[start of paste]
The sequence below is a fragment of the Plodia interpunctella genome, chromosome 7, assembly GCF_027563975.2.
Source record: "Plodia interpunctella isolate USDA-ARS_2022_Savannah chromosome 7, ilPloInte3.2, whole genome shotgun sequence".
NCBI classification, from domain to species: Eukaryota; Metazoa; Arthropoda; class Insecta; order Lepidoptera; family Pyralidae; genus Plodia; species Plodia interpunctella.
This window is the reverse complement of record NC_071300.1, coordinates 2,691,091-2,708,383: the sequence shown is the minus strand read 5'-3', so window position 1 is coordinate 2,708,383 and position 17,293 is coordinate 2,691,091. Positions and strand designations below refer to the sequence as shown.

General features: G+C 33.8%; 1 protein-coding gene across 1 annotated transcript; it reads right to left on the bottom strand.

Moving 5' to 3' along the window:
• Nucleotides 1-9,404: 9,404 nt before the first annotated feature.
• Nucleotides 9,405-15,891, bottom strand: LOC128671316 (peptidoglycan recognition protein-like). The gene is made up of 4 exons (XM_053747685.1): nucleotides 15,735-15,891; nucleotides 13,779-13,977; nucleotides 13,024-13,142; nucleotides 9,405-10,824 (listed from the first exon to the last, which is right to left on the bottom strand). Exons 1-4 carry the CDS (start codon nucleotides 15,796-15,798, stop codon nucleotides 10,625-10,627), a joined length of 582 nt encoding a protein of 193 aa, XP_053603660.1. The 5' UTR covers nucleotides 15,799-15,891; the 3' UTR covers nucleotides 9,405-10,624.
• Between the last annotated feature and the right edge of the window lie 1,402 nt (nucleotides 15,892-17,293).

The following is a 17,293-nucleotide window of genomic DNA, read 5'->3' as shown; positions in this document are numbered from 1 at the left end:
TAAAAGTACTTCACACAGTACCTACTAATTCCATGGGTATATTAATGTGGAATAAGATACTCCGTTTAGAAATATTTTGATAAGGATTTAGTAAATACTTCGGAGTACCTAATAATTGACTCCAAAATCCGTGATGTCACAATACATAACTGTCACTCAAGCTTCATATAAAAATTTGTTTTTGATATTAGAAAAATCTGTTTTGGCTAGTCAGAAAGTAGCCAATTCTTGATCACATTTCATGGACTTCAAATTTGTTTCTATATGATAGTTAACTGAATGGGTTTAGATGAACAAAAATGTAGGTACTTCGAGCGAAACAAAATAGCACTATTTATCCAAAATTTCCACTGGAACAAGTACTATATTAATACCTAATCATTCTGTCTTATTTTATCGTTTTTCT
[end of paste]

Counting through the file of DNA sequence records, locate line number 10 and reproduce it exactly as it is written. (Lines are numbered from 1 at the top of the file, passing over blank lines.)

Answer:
The following is a 17,293-nucleotide window of genomic DNA, read 5'->3' as shown; positions in this document are numbered from 1 at the left end: